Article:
Childbirth is one example of a positive feedback loop that is normal but is activated only when needed. The first contractions of labor (stimulus) push the baby toward the cervix (the lowest part of the uterus). The cervix contains stretch-sensitive cells (sensors) that monitor the degree of stretching. These nerve cells send messages to the brain (control center), which in turn causes the pituitary gland at the base of the brain to release the hormone oxytocin into the bloodstream. Oxytocin causes stronger contractions of the smooth muscles (effectors) in the uterus, pushing the baby further down the birth canal. This causes even greater stretching of the cervix. The cycle of stretching, oxytocin release, and increasingly more forceful contractions stops only when the baby is born. At this point, the stretching of the cervix halts, stopping the release of oxytocin. The end
    result in a positive feedback loop is to reach an end point (delivery) as opposed to reach a set point as in negative feedback. See figure \(\PageIndex{3}\) below for an example, and table \(\PageIndex{1}\) for a comparison between negative feedback and positive feedback.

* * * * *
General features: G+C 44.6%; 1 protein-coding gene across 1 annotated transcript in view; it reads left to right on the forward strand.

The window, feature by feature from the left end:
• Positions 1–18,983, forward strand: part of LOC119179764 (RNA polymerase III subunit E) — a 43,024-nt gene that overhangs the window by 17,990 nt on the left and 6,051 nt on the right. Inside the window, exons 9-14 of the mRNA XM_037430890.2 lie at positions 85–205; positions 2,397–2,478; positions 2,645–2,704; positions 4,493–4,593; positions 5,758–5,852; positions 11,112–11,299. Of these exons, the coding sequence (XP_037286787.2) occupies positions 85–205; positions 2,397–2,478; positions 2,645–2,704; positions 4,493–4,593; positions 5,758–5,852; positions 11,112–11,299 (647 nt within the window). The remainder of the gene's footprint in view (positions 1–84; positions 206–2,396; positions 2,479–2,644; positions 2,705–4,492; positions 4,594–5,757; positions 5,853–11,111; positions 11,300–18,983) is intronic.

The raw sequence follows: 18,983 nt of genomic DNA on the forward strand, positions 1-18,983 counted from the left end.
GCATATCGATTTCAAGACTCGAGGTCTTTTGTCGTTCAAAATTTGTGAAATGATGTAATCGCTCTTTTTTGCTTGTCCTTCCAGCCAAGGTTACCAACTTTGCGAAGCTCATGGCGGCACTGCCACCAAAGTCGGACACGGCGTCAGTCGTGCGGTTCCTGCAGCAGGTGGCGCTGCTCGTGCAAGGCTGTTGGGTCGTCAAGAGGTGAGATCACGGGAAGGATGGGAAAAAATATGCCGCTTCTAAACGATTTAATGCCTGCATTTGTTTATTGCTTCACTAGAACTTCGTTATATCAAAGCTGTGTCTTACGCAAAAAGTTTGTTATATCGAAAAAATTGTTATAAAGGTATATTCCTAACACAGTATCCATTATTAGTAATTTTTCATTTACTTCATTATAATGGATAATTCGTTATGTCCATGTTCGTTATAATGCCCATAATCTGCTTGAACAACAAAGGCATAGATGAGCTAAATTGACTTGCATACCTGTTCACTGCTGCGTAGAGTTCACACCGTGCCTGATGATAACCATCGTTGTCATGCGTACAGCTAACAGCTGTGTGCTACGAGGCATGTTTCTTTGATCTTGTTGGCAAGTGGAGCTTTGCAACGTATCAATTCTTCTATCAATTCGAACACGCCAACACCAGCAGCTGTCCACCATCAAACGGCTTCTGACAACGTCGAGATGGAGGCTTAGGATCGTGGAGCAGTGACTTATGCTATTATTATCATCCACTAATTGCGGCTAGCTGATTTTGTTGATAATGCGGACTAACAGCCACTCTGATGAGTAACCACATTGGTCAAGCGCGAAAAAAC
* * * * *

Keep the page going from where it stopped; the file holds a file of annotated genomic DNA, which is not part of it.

clipboard_e5afcfb8da86a88a186e1575ed2167d14.png

    Figure \(\PageIndex{3}\) Normal childbirth is driven by a positive feedback loop. A positive feedback loop results in a change in the body’s status, rather than a return to a set point.

    Table \(\PageIndex{1}\): Comparison between negative feedback and positive feedback.
    Negative Feedback Positive Feedback
    Example Regulation of body temperature or blood glucose Normal childbirth
    Response Reverses a change in a physiological condition Intensifies a change in physiological condition
    Result Return to a set point Reach an end point
    Overall Provide stability Accelerates a process to completion

    Concepts, terms, and facts check

    Study Questions Write your answer in a sentence form (do not answer using loose words)

    1. What is positive feedback?
    2. How are negative and positive feedback different (Compare response, result, and overall)